Understand title insurance before you buy your next home and save yourself money and aggravation.
Most people who have been through the home buying process probably aren't shy when it comes to sharing their feelings on title insurance... it's a big pain.
After all, 1) It's often the biggest expense in your closing fees, and 2) there's only a slim chance that you'll ever need to use it.
Still, most lenders require it. And even though it might seem like a "money for nothing scam," on the off chance that you actually have an issue with your title, you'll be glad that you purchased it because it could literally save your house.
So, what is title insurance?
At its most basic, title insurance protects the lender and sometimes the owner from possible loss of the property if someone else claims ownership on after the closing.
Before there was title insurance, anyone who purchased real estate was responsible for making sure that the title held by the seller to the property was valid. If it was proven to be invalid later on, the buyer would lose the property.
What title insurance basically protects against is any defects in the title that exist in the public records at the time of the purchase or refinance of your property. Title defects can include:
- Errors or omissions in deeds
- Mistakes in examining records
- Forged signatures
- Undisclosed heirs
- Missing heirs
- Liens for unpaid taxes
- Liens by contractors
While title insurance protects your lender, it does not always protect you, the homebuyer, unless you buy extra coverage.
That said, there are really two types of title insurance:
1) Home Lender's Policy: This policy protects the lender in a title dispute. The policy lasts for the term of the mortgage.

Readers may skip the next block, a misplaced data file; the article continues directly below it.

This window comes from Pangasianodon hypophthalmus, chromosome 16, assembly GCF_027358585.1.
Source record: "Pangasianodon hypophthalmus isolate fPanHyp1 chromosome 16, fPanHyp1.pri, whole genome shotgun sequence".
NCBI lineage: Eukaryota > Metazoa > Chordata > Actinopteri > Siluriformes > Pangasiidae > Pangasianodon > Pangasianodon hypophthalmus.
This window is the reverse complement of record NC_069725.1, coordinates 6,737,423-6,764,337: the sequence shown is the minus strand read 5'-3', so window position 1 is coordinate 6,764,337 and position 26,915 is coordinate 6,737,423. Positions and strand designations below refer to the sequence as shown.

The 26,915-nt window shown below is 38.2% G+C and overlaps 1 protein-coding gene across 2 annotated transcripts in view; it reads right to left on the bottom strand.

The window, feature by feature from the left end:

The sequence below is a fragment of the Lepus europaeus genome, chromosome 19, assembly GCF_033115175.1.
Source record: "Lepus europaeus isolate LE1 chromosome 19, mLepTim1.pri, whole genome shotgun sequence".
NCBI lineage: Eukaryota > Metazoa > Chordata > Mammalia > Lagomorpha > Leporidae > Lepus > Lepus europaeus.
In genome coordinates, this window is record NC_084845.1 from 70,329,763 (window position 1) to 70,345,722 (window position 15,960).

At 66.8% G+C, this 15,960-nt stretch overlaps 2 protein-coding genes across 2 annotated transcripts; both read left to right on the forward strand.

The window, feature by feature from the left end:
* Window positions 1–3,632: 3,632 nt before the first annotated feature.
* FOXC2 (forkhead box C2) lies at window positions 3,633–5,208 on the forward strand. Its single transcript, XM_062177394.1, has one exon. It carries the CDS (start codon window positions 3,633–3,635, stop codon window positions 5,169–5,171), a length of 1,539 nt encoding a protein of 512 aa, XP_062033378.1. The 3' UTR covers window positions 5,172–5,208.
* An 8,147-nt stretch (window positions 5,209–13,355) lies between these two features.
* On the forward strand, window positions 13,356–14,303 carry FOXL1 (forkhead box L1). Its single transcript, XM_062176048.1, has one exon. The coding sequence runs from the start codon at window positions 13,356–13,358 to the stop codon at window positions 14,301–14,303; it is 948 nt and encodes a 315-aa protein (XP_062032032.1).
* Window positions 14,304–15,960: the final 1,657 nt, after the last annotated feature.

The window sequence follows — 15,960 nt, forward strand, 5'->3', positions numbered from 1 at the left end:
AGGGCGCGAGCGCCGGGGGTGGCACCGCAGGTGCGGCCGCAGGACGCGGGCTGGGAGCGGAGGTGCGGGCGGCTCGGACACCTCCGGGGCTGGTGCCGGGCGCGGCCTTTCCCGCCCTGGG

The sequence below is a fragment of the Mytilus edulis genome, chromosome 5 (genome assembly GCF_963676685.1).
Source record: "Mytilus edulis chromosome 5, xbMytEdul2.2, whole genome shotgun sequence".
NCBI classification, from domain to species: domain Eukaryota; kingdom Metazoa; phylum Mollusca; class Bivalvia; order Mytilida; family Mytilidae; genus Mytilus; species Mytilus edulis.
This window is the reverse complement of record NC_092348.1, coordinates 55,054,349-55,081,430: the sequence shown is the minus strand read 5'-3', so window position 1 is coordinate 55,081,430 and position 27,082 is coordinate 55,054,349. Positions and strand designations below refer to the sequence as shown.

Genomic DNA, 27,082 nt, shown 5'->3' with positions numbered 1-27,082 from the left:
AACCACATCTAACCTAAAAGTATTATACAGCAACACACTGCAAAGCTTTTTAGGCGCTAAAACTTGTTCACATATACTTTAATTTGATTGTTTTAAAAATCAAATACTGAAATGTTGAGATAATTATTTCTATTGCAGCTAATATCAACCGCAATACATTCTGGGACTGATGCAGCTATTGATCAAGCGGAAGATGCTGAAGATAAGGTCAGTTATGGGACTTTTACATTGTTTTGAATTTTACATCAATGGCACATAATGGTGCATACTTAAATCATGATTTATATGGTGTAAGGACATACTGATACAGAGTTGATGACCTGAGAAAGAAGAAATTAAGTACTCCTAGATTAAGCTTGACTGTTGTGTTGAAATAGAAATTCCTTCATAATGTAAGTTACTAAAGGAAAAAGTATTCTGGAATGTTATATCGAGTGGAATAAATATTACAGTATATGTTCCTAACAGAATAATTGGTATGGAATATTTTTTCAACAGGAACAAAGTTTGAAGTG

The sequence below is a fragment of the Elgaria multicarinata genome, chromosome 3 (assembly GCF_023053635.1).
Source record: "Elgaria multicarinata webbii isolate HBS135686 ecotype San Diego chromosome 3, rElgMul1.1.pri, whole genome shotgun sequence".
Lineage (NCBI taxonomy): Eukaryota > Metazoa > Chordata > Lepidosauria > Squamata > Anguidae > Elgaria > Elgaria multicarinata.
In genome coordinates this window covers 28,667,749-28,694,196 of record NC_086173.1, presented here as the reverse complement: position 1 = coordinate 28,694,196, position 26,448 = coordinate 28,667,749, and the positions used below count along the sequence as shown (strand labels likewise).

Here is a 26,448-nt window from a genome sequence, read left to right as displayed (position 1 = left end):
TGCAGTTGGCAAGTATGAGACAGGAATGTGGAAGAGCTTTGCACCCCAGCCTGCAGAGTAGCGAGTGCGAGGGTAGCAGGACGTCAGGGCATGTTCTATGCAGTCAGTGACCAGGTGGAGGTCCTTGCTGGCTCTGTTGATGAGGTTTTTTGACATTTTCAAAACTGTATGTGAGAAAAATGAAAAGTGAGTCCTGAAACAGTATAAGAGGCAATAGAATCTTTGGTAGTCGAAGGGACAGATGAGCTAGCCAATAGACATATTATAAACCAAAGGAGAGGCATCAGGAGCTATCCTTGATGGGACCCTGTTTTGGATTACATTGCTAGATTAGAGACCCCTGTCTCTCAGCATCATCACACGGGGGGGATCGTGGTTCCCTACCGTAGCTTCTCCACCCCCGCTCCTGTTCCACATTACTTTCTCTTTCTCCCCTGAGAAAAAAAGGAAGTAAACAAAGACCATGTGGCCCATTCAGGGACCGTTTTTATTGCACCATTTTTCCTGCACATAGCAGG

2) Home Owner's Policy: As the name implies, this policy protects the homeowner during title disputes. This policy is issued on the full, purchase price of the home (i.e. renovations are not included) and covers any legal fees for defending the claim to the title. This policy lasts as long as the homeowner and his or her heirs own the property.
What do title companies do?
Before issuing a policy, a title company will check for any title defects by researching public records including:
- Divorce decrees
- Court judgments
- Tax records
The point of the title search is to determine who owns the property, if it has any outstanding debts, and what condition it is in.
What does it cost?
On average, title insurance costs anywhere from $1000 to $2500 and it is a one-time cost.
But you aren't just paying for your insurance. You are also paying for the fees, which include the title search, premium, closing, and examination fees. While most states regulate the premiums for title insurance, the fees are not regulated and are often negotiable.
If the property was bought or refinanced in the last five years, you may qualify for a short-term or reissue rate which can be anywhere from 5%-60% less. Be sure to ask for reissue rates, because your lender might not bring them up. It's shady, but there's much less commission to be earned on a cheaper insurance, so your officer may not bring it up.
It's worth it to ask the seller if they will pay for your title insurance. Sometimes they will and in that case, it's much better than having to negotiate the fees.
Can you pick your own title insurance company?
While your lender might strongly encourage you to go with their title insurance company, a federal law called the Real Estate Settlement Procedures Act says that you have the right to choose your own insurance company. In fact, it's unlawful for a bank or lender to mandate that you use a particular insurer.
While everyone would like to avoid paying for title insurance, there's just no way around it. While the actual insurance rates are generally set by your state, most companies will charge the maximum and see how much they can get away with in terms of the fees. Shop around for the best deal and question your fees and you might be surprised by how much you can save.
Also, these days when banks are foreclosing on homes right and left, reselling them, and then having the foreclosures disputed - it's a good idea to protect yourself from somebody else's mistakes!